Jet Theatre, The Deceived

Review in Issue 11-1 | Spring 1999

Jet Theatre's production of The Deceived (Gli'ingannati in its native Italian) is the play's first professional staging in this country since its original performance in 1532. In the sixteenth century it was a popular and well-known tale of cupidity, love and deception. So popular, Shakespeare's Twelfth Night (written some seventy years later) unashamedly poached its central theme.

The striking difference between the two plays is the language. Where as Shakespeare renders his tale with comparative subtlety, the original story, as translated by Christopher Caims, is vulgar, mischievous and bawdy. The Deceived is a romp with huge scope for play.

Unfortunately, while Jet Theatre's production is competent and on the whole enjoyable, it seems suffocated by Englishness. By this I mean a stereotypical style which favours charm and polite delivery over an indulgence in expletives and the thrill of sexual promise. With the exception of Stephen Ventura as the Spanish soldier and Chrissie Cotterillas as Isabella's nurse – both of whom bask in their respective characterisations – The Deceived, directed by Kenneth Rea, never really seems to hit the right note. A text which revels gleefully in its crudity demands wholehearted passionate attack from its performers, to create characters which verge on caricature and fill the stage with largesse and gusto. In this case, when I felt I ought to be laughing uproariously I was merely smiling at this production's predictability.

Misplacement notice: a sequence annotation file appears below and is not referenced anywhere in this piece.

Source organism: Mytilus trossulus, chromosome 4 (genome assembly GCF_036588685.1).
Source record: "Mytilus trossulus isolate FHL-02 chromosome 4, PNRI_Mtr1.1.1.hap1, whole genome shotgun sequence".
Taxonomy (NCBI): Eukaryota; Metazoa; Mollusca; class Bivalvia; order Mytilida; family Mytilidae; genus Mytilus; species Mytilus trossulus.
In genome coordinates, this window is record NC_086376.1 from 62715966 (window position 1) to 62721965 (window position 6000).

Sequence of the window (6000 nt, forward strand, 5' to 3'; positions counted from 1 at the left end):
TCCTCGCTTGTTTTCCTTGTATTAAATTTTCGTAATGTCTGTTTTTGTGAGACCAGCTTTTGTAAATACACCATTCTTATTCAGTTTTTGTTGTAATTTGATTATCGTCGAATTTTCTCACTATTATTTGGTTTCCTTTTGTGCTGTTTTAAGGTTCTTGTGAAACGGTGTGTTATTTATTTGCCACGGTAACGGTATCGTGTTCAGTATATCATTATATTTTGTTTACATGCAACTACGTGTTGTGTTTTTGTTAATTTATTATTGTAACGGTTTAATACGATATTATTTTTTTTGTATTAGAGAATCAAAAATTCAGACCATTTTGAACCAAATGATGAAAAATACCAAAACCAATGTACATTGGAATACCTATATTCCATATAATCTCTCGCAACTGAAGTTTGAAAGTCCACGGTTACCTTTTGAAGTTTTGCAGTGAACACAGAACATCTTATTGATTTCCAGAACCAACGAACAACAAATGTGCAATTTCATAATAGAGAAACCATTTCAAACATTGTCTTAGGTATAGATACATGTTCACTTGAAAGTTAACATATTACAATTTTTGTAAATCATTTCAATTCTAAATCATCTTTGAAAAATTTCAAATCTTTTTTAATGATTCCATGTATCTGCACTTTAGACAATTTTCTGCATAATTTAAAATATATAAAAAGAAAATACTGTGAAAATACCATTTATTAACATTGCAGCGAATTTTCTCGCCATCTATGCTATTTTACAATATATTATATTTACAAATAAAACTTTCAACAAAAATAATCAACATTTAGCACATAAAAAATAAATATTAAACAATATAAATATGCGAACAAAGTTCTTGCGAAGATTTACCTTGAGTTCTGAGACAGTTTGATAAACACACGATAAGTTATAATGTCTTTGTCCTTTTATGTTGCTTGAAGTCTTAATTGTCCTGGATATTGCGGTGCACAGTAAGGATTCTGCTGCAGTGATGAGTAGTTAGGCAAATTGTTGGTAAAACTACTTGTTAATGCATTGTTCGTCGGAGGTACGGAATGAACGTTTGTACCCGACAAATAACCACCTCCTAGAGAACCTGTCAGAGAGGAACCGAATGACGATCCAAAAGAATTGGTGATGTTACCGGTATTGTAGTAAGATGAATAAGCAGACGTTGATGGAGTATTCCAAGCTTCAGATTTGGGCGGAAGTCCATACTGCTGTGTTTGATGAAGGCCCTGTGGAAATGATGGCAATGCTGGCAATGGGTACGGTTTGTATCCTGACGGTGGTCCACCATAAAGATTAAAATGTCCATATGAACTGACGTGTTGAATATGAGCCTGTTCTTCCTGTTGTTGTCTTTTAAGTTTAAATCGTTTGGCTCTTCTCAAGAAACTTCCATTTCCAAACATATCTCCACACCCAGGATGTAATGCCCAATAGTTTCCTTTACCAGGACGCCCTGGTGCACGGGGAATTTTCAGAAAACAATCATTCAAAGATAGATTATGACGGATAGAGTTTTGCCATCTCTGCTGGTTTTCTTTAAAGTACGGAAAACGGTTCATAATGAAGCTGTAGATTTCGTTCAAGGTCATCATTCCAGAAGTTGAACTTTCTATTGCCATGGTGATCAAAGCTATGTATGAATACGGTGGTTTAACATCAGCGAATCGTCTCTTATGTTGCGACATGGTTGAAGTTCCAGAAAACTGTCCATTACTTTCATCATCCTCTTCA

That said, The Deceived is a light-hearted adventure which helps put Shakespeare's comedy into an interesting historical and literary perspective.

Presenting Artists
Presenting Venue
Date Seen
  1. Feb 1999

This article in the magazine

Issue 11-1
p. 25